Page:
The annual reduction in CO2 emissions from our recent solar investment is 698 tonnes, equivalent to reducing:

  • Greenhouse gas emissions from 2.7km driven by an average passenger vehicle
  • CO2 emissions from charging 89 million smartphones
  • Greenhouse emissions from 237 tonnes of waste sent to landfill

Find out how BAI implemented this solar power initiative as part of our commitment to managing our energy use and reducing consumption.

Click here to download case study (PDF).

The complexity of sending sounds to (and from) space (Mashable)

Communication with astronauts in space is vital, whether it’s during travel, when they’re doing experiments on the International Space Station, or just want to chat. It’s also pretty tricky.

That’s the topic of the latest episode of Twenty Thousand Hertz, where host Dallas Taylor speaks with International Space Station commander Peggy Whitson, NASA audio engineer Alexandria Perryman, and astrophysicist Paul Sutter to get an idea of how communication between astronauts and Earth works across the vacuum of space.[]

NSF to decommission Arecibo radio telescope (Space News)

WASHINGTON — The National Science Foundation announced Nov. 19 it will perform a “controlled decommissioning” of the giant radio telescope at the Arecibo Observatory in Puerto Rico, citing recent damage that made it unsafe to operate or even repair.

In a call with reporters, NSF officials said two broken cables used to support a 900-ton platform suspended over the telescope’s 305-meter main dish put the entire structure at risk of collapse. One cable slipped out of its socket in August, falling to the dish below and damaging it, while the second broke Nov. 6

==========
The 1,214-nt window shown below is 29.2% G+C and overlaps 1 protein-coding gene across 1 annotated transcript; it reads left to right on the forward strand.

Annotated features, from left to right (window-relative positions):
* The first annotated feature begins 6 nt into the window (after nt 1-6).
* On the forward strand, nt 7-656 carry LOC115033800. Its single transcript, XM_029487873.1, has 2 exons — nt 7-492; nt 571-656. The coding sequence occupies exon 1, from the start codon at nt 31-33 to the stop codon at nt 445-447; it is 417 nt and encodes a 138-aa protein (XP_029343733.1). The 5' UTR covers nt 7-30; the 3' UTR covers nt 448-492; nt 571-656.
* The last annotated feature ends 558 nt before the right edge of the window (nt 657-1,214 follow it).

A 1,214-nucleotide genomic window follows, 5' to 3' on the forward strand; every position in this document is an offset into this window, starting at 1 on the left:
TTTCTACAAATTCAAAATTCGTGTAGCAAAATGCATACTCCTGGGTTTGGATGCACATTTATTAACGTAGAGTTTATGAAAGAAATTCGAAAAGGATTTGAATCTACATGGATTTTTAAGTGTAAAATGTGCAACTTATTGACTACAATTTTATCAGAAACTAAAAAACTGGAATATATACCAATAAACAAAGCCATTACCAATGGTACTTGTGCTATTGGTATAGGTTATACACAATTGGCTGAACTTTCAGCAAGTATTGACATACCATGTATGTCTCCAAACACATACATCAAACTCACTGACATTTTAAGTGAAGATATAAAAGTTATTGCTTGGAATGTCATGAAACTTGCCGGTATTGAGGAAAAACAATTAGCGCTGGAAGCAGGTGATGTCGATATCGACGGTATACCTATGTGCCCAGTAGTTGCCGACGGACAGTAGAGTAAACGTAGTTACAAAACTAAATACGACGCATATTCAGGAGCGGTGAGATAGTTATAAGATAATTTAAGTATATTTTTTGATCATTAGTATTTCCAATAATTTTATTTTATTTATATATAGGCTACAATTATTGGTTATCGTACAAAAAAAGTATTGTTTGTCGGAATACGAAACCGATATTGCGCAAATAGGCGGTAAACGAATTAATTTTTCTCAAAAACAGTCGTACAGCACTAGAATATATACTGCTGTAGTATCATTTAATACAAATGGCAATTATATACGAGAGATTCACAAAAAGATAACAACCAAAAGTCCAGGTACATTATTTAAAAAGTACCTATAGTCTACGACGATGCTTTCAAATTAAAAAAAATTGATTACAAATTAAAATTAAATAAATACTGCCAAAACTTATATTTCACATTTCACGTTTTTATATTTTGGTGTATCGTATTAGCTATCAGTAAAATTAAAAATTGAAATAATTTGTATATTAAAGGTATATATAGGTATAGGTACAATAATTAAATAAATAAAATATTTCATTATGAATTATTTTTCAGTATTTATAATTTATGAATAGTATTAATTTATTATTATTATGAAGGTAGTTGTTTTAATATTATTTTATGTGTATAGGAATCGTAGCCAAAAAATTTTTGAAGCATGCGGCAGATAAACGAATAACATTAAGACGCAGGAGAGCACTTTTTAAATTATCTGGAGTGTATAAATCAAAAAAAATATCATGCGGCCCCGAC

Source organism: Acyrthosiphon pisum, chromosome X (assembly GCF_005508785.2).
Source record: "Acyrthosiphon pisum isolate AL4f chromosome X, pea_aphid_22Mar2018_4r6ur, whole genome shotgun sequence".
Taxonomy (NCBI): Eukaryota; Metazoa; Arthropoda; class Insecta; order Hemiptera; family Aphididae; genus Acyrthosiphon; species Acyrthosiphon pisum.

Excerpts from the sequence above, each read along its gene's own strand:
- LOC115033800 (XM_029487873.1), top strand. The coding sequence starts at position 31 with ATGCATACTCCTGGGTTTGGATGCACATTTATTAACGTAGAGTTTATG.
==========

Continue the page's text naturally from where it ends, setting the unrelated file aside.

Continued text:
Both cables are attached to the same tower, one of three surrounding the main dish. “The engineers have advised us that the break of one more cable will result in an uncontrolled collapse of the structure,” said Ralph Gaume, director of the NSF’s Division of Astronomical Sciences, referring to cables attached to that same tower. That would result in the platform crashing down to the main dish and potentially toppling one or more of the towers.

Engineers advising the NSF and the University of Central Florida (UCF), which operates Arecibo for the NSF, concluded that it was not possible to safely repair the structure because of the collapse risk. “After the recent failure, WSP does not recommend allowing personnel on the platform or the towers, or anywhere in their immediate physical vicinity in case of potential sudden structural failure,” stated WSP, one engineering firm involved in that analysis, in a Nov. 11 letter to UCF.

“NSF has concluded that this recent damage to the 305-meter telescope cannot be addressed without risking the lives and safety of work crews and staff, and NSF has decided to begin the process of planning for a controlled decommissioning of the 305-meter telescope,” said Sean Jones, assistant director of the NSF’s Mathematical and Physical Sciences Directorate.

Engineers are working on a plan to carry out that controlled decommissioning, which will take several weeks to complete.[]

International Broadcast Station Interference Overwhelms Hurricane Watch Net (ARRL News)

As Category 4 Hurricane Iota neared landfall in Central America on November 16, the Hurricane Watch Net (HWN) was forced to suspend operations at 0300 UTC because of what HWN Manager Bobby Graves, KB5HAV, described as “deafening interference from a foreign AM broadcast station that came out of nowhere at 0200 UTC.” At the time, the net had shifted to its 40-meter frequency of 7.268 kHz, collecting real-time weather and damage reports via amateur radio.